Impacts of Climate Change and Land Use on the Southwestern United States
Coping with Severe Sustained Drought in the Southwest

What management alternatives might help?

Abstracted from Booker (1995), Henderson and others (1995), and Lord and others (1995)

Studies of impacts of a hypothetical Severe Sustained Drought on the Colorado River indicated that:

  • Even the progressively deepening, 19-year, worst-case, Severe Sustained Drought developed from treering analyses was not enough to completely drain the reservoirs of the Colorado River system. However, users in both basins would be impacted.

  • The Upper Basin is more vulnerable to impacts from a severe drought than is the Lower Basin.

  • Non-consumptive and environmental water uses are more vulnerable to drought under the current Law of the River than are the consumptive uses.
  • Grand Canyon

    Figure 9. Grand Canyon
    (Photo by Mike Bucheit)
    Lord and others (1995) discuss alternative approaches that could be used to reduce drought damages or to spread them more equitably. Two alternatives that did not effectively reduce overall damages (in their role-playing simulations) but which might ensure greater equitability were:

    Other alternatives proved quite effective in reducing damages:

    Headwater storage changes could reduce drought impacts by about 25%. A similar improvement was obtained (in simulations) from water banking and marketing alternatives. The following figures show the reductions in drought damages simulated by Booker (1995). Interstate marketing effectively reduced damages in all years; banking reduced damages during the worst drought years.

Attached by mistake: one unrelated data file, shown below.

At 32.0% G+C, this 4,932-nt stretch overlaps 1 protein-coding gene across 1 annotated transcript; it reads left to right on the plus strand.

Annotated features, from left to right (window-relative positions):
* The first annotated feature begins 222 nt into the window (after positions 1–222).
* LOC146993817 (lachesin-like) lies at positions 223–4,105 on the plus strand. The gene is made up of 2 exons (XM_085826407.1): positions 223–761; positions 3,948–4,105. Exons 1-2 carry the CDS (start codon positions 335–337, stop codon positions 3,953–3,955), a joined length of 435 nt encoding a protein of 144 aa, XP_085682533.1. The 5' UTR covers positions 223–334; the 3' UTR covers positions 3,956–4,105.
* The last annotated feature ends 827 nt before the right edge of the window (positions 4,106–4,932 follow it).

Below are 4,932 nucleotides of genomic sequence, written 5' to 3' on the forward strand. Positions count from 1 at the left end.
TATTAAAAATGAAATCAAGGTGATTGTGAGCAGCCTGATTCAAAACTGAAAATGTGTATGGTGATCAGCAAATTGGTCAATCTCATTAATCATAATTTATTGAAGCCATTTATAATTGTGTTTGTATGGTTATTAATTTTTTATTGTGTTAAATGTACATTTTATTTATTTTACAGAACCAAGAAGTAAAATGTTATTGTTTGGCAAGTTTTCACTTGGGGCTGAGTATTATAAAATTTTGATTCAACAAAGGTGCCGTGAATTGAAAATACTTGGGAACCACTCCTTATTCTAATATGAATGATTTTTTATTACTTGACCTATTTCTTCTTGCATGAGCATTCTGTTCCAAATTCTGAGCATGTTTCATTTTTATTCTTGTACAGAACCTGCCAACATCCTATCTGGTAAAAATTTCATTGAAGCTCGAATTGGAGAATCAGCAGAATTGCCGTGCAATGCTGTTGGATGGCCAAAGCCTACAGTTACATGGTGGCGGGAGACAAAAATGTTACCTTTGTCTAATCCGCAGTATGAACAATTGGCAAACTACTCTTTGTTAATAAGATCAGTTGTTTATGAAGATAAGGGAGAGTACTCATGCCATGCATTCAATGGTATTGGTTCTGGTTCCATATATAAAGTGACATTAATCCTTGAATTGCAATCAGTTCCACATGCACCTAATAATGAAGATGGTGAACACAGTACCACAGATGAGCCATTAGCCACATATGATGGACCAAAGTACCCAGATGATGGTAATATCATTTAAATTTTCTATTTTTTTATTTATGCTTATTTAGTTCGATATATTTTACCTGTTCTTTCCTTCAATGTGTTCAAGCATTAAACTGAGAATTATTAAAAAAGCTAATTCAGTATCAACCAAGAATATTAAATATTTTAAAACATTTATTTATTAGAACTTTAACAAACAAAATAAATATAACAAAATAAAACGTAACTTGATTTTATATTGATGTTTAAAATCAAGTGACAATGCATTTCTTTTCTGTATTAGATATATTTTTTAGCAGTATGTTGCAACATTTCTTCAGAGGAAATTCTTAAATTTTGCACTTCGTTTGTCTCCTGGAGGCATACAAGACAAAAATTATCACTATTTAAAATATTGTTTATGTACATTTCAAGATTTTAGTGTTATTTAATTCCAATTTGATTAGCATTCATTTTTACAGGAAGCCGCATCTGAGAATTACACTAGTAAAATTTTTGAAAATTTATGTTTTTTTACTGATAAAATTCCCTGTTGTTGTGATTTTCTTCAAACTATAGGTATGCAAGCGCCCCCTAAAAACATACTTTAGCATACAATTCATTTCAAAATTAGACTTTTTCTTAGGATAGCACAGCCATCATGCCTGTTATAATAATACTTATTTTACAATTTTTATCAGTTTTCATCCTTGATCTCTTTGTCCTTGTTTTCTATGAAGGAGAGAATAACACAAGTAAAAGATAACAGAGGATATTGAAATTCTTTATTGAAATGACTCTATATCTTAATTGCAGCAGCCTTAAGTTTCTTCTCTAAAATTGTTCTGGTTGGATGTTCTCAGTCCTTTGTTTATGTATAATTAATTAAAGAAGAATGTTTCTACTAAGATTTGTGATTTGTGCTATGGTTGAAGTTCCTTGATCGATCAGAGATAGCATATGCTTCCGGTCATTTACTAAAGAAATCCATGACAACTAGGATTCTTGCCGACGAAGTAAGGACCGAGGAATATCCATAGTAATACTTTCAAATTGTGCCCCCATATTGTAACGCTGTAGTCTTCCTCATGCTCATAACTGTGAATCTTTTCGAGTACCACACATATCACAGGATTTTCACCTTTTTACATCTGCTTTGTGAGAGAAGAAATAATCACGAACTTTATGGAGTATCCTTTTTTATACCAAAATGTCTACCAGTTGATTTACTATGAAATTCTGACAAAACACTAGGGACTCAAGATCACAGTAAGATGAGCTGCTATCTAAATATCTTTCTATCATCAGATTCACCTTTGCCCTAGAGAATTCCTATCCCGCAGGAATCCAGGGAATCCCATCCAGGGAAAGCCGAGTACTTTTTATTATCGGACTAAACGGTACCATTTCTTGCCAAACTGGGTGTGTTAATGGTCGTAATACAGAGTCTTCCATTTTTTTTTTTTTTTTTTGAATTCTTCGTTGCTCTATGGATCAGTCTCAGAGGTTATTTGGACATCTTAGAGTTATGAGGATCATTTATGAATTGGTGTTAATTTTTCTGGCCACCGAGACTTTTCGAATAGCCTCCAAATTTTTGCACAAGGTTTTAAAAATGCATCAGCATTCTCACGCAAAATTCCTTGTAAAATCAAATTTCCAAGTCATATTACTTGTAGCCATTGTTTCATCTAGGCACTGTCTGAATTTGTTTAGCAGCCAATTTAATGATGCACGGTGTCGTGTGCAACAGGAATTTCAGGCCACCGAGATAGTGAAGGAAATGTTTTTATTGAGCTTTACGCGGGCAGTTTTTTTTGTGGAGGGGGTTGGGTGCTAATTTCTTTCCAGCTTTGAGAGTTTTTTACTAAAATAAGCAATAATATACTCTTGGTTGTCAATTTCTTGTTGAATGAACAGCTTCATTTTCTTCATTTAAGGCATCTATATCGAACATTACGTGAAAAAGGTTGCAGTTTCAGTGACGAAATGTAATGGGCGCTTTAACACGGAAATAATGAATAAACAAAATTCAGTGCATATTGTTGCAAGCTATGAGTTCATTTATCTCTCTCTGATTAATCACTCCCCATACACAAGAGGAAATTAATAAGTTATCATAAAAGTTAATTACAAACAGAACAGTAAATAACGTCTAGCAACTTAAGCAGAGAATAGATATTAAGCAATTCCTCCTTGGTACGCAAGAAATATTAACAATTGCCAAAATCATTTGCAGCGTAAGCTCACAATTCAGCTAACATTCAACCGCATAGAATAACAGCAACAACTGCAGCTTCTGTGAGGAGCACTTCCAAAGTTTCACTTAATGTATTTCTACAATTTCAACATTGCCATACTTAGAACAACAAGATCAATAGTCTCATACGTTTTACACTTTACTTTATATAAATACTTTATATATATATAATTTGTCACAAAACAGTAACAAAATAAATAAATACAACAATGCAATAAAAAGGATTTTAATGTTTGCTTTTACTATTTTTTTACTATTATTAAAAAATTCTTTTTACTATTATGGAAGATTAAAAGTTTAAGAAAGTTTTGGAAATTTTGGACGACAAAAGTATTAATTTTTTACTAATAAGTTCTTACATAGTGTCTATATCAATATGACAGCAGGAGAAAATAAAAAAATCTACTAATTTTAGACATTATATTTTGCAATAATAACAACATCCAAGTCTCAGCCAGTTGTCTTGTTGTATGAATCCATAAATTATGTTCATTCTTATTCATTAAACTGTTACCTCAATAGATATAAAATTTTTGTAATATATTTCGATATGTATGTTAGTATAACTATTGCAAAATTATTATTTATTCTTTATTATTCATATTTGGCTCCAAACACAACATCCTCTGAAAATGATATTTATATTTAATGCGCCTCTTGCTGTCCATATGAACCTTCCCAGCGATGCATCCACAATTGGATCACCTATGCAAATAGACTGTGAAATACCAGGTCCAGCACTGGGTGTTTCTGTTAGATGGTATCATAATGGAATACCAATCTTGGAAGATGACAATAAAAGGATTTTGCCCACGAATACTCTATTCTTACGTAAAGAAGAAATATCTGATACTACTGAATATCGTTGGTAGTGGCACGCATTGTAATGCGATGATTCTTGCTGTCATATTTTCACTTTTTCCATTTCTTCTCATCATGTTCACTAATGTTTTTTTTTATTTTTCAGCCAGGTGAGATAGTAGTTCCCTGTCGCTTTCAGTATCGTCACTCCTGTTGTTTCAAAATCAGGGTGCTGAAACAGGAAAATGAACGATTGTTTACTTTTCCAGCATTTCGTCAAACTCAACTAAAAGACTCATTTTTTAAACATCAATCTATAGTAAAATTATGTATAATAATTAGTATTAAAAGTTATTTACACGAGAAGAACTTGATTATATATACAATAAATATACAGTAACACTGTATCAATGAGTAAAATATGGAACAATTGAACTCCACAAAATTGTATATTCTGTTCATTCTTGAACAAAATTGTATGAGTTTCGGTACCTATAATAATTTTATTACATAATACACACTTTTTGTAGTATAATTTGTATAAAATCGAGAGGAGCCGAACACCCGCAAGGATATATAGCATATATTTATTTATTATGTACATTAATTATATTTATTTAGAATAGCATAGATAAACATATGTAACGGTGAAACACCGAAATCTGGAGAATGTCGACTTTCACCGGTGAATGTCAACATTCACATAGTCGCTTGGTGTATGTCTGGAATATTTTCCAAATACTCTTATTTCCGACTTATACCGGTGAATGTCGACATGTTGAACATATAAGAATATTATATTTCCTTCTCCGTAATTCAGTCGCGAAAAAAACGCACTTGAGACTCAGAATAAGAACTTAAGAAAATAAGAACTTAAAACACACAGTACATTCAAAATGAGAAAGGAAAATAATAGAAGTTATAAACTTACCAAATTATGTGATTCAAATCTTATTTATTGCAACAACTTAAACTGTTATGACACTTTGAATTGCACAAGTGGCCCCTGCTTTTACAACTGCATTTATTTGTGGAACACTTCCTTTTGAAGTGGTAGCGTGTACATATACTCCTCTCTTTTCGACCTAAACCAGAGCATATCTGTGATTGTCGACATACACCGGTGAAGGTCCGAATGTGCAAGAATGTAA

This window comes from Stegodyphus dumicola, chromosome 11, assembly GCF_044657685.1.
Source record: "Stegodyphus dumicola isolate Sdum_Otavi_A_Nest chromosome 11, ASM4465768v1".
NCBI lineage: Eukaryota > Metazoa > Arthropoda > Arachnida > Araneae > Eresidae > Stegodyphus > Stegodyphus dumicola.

Economic damages sustained under the Severe 
Sustained Drought scenario

    Figure 10. Economic damages sustained under the Severe Sustained Drought scenario, from consumptive uses (top) and from consumptive and non-consumptive uses (bottom), with and without interstate water marketing. (Modified from Booker,1995)

    comparison of damages with and without water banking

    Figure 11. Same as Figure 10, but showing damages with and without water banking. (Modified from Booker, 1995)

    These alternatives would require changes in the Law of the River to greater or lesser extent. Such changes are difficult in practice and, even in their role-playing exercises responding to the Severe Sustained Drought, only minor rule changes could be achieved, unless water banking or marketing transactions were allowed.

    Lord and others (1995) concluded that management changes that could be accomplished within the individual states were generally more promising, because they could be quite effective (especially where they reduced demands overall) and because they could be accomplished with greater flexibility and speed than changes to the Law of the River. Such within-state management decisions were quite useful during the recent California drought and have long been useful in Colorado. If concentrated in the Upper Basin, within-state management changes were particularly effective.

    Considering the severity and duration of the drought considered in these studies, the analysis of severe sustained drought on the Colorado River Basin suggests that tremendous resilience has been stockpiled through the construction of the massive reservoir system on the river as well as through the Law of the River which organizes interstate water management there. Many other regions and rivers might not fare as well under such a drought. At least some aspects of the Law of the River, however, are rigid in ways that might result in an unequal distribution of drought impacts, with the Upper Basin states and non-consumptive uses being most vulnerable. The most successful alternatives seem to require greater flexibility for managers of the Colorado River water-resource systems to cope with long-term droughts. Such flexibility would probably also be necessary if the system were faced with long-term climate change.

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